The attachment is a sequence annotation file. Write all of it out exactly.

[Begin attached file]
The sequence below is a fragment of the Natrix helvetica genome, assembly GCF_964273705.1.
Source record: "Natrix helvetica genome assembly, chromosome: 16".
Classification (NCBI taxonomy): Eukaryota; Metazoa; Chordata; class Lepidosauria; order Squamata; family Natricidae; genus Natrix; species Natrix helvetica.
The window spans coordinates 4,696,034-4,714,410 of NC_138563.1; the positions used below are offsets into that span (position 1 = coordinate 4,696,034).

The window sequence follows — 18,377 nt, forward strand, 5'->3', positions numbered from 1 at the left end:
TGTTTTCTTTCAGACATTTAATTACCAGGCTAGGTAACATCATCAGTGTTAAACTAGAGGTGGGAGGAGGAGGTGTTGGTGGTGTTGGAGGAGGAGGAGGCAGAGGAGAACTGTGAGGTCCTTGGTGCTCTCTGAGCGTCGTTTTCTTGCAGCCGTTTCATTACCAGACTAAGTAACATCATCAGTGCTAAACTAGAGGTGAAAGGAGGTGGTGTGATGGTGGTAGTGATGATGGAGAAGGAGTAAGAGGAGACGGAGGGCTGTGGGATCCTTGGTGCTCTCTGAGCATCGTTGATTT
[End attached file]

The sequence below is a fragment of the Natrix helvetica genome, assembly GCF_964273705.1.
Source record: "Natrix helvetica genome assembly, chromosome: 16".
Classification (NCBI taxonomy): Eukaryota; Metazoa; Chordata; class Lepidosauria; order Squamata; family Natricidae; genus Natrix; species Natrix helvetica.
The window spans coordinates 4,696,034-4,714,410 of NC_138563.1; the positions used below are offsets into that span (position 1 = coordinate 4,696,034).

The window sequence follows — 18,377 nt, forward strand, 5'->3', positions numbered from 1 at the left end:
TGTTTTCTTTCAGACATTTAATTACCAGGCTAGGTAACATCATCAGTGTTAAACTAGAGGTGGGAGGAGGAGGTGTTGGTGGTGTTGGAGGAGGAGGAGGCAGAGGAGAACTGTGAGGTCCTTGGTGCTCTCTGAGCGTCGTTTTCTTGCAGCCGTTTCATTACCAGACTAAGTAACATCATCAGTGCTAAACTAGAGGTGAAAGGAGGTGGTGTGATGGTGGTAGTGATGATGGAGAAGGAGTAAGAGGAGACGGAGGGCTGTGGGATCCTTGGTGCTCTCTGAGCATCGTTGATTT